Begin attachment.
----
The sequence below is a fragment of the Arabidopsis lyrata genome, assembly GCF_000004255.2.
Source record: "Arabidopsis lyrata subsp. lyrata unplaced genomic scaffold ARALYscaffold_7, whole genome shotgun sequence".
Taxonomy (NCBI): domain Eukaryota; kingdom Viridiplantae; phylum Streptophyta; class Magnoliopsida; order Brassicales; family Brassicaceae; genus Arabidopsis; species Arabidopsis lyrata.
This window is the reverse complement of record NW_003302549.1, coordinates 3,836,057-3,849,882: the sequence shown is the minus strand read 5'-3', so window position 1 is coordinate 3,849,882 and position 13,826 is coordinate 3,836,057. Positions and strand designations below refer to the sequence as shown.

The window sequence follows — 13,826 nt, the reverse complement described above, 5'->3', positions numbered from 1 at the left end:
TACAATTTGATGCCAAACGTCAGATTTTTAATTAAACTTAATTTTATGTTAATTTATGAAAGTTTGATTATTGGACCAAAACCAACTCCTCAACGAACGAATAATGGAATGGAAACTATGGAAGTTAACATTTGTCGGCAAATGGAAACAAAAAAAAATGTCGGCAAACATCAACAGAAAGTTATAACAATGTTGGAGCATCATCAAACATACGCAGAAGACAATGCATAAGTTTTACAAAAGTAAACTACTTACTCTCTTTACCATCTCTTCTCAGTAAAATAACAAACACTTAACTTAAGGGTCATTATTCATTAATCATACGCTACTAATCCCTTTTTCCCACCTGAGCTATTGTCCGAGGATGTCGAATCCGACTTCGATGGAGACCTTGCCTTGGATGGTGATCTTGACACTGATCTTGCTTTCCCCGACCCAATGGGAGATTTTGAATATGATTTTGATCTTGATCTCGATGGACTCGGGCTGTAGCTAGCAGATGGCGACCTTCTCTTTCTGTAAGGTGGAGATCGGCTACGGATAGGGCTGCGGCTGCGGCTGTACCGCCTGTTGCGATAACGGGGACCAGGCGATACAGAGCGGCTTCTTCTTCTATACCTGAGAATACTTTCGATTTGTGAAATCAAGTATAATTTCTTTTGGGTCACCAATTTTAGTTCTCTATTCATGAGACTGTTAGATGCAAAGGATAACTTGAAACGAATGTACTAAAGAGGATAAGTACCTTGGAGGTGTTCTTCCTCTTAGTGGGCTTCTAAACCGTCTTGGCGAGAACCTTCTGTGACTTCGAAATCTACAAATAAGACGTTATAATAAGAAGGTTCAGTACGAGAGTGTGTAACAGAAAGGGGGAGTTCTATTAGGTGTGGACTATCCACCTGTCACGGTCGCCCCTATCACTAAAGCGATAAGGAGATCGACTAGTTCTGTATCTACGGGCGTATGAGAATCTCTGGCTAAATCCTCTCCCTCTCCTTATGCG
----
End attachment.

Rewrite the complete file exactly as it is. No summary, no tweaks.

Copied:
The sequence below is a fragment of the Arabidopsis lyrata genome, assembly GCF_000004255.2.
Source record: "Arabidopsis lyrata subsp. lyrata unplaced genomic scaffold ARALYscaffold_7, whole genome shotgun sequence".
Taxonomy (NCBI): domain Eukaryota; kingdom Viridiplantae; phylum Streptophyta; class Magnoliopsida; order Brassicales; family Brassicaceae; genus Arabidopsis; species Arabidopsis lyrata.
This window is the reverse complement of record NW_003302549.1, coordinates 3,836,057-3,849,882: the sequence shown is the minus strand read 5'-3', so window position 1 is coordinate 3,849,882 and position 13,826 is coordinate 3,836,057. Positions and strand designations below refer to the sequence as shown.

The window sequence follows — 13,826 nt, the reverse complement described above, 5'->3', positions numbered from 1 at the left end:
TACAATTTGATGCCAAACGTCAGATTTTTAATTAAACTTAATTTTATGTTAATTTATGAAAGTTTGATTATTGGACCAAAACCAACTCCTCAACGAACGAATAATGGAATGGAAACTATGGAAGTTAACATTTGTCGGCAAATGGAAACAAAAAAAAATGTCGGCAAACATCAACAGAAAGTTATAACAATGTTGGAGCATCATCAAACATACGCAGAAGACAATGCATAAGTTTTACAAAAGTAAACTACTTACTCTCTTTACCATCTCTTCTCAGTAAAATAACAAACACTTAACTTAAGGGTCATTATTCATTAATCATACGCTACTAATCCCTTTTTCCCACCTGAGCTATTGTCCGAGGATGTCGAATCCGACTTCGATGGAGACCTTGCCTTGGATGGTGATCTTGACACTGATCTTGCTTTCCCCGACCCAATGGGAGATTTTGAATATGATTTTGATCTTGATCTCGATGGACTCGGGCTGTAGCTAGCAGATGGCGACCTTCTCTTTCTGTAAGGTGGAGATCGGCTACGGATAGGGCTGCGGCTGCGGCTGTACCGCCTGTTGCGATAACGGGGACCAGGCGATACAGAGCGGCTTCTTCTTCTATACCTGAGAATACTTTCGATTTGTGAAATCAAGTATAATTTCTTTTGGGTCACCAATTTTAGTTCTCTATTCATGAGACTGTTAGATGCAAAGGATAACTTGAAACGAATGTACTAAAGAGGATAAGTACCTTGGAGGTGTTCTTCCTCTTAGTGGGCTTCTAAACCGTCTTGGCGAGAACCTTCTGTGACTTCGAAATCTACAAATAAGACGTTATAATAAGAAGGTTCAGTACGAGAGTGTGTAACAGAAAGGGGGAGTTCTATTAGGTGTGGACTATCCACCTGTCACGGTCGCCCCTATCACTAAAGCGATAAGGAGATCGACTAGTTCTGTATCTACGGGCGTATGAGAATCTCTGGCTAAATCCTCTCCCTCTCCTTATGCG